Make Apple Cider Vinegar At Home

How to make apple cider vinegar at home from apple scraps

Every fall we take at least one trip to an apple orchard near us. They have family-friendly activities, wonderful local canned goods for sale, and of course, apples. So many apples! My kids love applesauce so I take advantage of the apple season to make homemade applesauce so that we can enjoy it throughout the year.

Don’t Waste Apple Cores and Peels!

I don’t always peel the apples when I make applesauce but if you do take the time to peel the apples (maybe you even prefer your applesauce that way), you can use the peels and the cores to make apple cider vinegar. This way you have virtually no waste!

It is also totally possible to make apple cider vinegar from the whole apple so don’t worry if you don’t have leftover peels and cores from anything.

When I make applesauce, I typically do large quantities at a time so I have enough peels and cores for a batch of apple cider vinegar. If you only occasionally use apples, you can store the peels and cores in the freezer until you have enough gathered to start a batch.

If you don’t have an apple orchard near by, farmer’s markets are another great place to get organically grown apples. Just check with the farmer. Organic apples are ideal for apple cider vinegar, especially if you will be using the peel. If you cannot find organic apples, peel them first. Discard the peel and just use the inside portion.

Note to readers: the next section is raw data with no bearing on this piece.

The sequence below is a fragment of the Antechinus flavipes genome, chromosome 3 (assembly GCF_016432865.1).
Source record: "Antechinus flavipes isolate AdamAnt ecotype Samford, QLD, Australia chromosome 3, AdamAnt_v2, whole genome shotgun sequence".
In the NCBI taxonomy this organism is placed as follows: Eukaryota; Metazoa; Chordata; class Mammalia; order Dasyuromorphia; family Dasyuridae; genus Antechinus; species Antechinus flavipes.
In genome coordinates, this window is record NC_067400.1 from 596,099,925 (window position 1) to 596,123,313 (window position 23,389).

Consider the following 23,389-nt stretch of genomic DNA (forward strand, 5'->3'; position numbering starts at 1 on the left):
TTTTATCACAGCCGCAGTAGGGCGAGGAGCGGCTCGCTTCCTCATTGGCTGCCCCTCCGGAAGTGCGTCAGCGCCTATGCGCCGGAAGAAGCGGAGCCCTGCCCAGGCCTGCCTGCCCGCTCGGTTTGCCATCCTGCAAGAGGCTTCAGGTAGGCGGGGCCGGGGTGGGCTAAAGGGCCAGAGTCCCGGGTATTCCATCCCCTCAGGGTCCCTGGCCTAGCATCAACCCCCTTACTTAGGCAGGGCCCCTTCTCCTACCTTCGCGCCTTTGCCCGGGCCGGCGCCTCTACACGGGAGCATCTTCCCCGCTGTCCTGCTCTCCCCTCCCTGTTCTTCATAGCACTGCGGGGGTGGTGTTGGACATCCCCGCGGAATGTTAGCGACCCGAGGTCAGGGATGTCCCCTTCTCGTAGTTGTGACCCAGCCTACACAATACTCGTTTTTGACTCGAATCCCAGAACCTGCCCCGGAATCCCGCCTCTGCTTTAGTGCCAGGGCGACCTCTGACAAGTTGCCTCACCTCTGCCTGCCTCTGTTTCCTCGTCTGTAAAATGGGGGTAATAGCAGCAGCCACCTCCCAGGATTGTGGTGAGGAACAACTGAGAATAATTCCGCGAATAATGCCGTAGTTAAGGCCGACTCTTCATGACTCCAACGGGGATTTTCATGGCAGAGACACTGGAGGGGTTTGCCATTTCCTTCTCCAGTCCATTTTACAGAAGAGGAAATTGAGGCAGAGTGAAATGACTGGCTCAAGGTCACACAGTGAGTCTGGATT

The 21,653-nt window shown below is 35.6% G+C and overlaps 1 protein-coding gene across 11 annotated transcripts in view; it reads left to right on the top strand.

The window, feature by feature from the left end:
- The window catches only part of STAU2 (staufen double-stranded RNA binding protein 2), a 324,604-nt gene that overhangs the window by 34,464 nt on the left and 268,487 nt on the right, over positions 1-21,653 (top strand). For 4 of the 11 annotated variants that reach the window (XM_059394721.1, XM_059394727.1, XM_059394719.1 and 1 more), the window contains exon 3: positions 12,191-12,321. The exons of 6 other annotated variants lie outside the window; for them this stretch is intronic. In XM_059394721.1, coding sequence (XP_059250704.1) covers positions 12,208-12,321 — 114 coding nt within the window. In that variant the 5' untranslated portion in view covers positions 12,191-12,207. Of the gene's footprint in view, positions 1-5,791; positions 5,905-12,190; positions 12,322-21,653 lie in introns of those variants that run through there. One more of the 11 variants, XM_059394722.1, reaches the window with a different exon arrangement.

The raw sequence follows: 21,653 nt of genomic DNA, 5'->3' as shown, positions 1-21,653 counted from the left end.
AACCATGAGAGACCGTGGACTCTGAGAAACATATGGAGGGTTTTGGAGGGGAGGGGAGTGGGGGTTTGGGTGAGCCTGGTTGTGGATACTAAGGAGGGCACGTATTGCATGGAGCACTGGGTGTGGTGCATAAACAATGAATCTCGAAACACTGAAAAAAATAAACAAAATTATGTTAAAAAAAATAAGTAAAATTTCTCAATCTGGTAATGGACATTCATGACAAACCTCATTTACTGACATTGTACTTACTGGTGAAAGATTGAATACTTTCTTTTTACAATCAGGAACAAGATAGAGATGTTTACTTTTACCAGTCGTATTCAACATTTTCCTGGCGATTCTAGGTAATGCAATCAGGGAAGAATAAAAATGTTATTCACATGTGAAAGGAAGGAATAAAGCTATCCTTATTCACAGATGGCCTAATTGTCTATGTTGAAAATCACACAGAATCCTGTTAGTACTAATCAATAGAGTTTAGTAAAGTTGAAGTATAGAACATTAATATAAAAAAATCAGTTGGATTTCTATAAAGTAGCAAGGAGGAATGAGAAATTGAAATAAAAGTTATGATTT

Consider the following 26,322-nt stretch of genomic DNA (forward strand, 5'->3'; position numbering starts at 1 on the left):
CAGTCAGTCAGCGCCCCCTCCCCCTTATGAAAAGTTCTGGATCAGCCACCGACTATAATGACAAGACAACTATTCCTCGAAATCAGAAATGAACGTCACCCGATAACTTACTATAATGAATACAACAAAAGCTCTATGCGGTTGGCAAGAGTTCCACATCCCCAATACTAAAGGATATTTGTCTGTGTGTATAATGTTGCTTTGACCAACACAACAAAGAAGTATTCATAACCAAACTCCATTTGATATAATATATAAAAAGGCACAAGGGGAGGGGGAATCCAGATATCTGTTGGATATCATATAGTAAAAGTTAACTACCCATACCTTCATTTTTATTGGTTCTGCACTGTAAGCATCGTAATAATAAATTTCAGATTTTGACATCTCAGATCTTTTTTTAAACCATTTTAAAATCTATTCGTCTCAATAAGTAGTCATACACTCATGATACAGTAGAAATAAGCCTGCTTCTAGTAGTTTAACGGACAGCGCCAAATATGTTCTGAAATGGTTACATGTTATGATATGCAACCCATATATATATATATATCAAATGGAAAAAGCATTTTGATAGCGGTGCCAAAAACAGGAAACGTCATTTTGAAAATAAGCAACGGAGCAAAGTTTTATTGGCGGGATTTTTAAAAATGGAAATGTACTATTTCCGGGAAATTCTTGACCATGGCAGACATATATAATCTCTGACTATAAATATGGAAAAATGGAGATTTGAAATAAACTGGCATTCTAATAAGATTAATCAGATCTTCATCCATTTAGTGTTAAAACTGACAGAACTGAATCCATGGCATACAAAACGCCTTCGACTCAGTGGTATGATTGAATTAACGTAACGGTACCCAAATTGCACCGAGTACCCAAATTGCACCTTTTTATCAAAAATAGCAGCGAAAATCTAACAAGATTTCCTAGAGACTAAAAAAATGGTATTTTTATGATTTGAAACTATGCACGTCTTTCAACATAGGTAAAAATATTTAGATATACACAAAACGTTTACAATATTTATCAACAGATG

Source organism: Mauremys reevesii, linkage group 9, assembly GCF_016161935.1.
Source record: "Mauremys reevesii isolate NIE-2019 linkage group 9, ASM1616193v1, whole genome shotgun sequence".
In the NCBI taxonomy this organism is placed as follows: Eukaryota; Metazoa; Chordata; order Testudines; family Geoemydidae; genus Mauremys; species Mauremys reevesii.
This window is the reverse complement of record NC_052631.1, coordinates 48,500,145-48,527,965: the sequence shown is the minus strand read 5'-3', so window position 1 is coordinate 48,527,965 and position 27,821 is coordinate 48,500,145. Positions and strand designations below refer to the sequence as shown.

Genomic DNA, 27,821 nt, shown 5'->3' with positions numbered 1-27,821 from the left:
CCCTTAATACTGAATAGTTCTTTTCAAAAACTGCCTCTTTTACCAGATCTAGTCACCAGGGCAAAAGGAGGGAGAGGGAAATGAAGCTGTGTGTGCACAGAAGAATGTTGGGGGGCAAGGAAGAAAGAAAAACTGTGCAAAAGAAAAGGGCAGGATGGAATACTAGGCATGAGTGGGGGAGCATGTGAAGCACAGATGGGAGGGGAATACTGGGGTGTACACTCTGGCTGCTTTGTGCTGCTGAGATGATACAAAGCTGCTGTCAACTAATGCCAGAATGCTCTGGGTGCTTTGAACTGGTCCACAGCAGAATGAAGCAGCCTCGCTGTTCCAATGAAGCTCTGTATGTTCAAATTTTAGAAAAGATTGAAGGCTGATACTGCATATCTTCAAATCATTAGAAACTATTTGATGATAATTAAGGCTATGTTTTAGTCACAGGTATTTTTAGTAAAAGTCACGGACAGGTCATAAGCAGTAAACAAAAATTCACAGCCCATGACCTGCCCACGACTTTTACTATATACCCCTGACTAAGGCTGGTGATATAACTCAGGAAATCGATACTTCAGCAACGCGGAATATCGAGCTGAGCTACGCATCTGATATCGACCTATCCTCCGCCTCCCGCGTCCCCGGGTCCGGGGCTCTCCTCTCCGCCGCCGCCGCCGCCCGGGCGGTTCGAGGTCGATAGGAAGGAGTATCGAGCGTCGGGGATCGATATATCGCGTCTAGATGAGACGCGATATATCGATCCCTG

What Is So Special About Apple Cider Vinegar?

Apple cider vinegar (ACV) has many healthy uses. It is made through the process of fermentation and is high in phosphorus, magnesium, potassium, and calcium. Hippocrates is believed to have prescribed ACV for a variety of ailments.

ACV for Digestion and Heartburn

ACV is the base of spicy cider which is a great remedy to help quickly knock out a cold.

Amazingly, and contrary to what seems logical, ACV also has a valuable role in preventing heartburn and aiding digestion. In most cases heartburn is actually caused by too little stomach acid which slows down digestion. Food and gasses put pressure on the stomach, causing stomach contents (including stomach acid) to leak back into the esophagus. When you remedy heartburn with ACV it increases stomach acid and helps the body digest the food more quickly. This prevents the build-up and subsequent leakage which causes heartburn. You can read more about natural heartburn relief here.

ACV Topically

In addition to its many benefits when taken internally, it is wonderful for the skin. When added to bathwater, it helps to naturally restore balance to the skin’s pH. It also helps kill bacteria and fungus on the skin which can lead to a host of problems, including eczema, dandruff, and other skin conditions.

Because of its great pH balancing benefits and dandruff preventing abilities, it makes a great hair rinse that replaces conditioner and can be used after shampooing with a natural shampoo.

Unfiltered, Unpasteurized, And With “The Mother”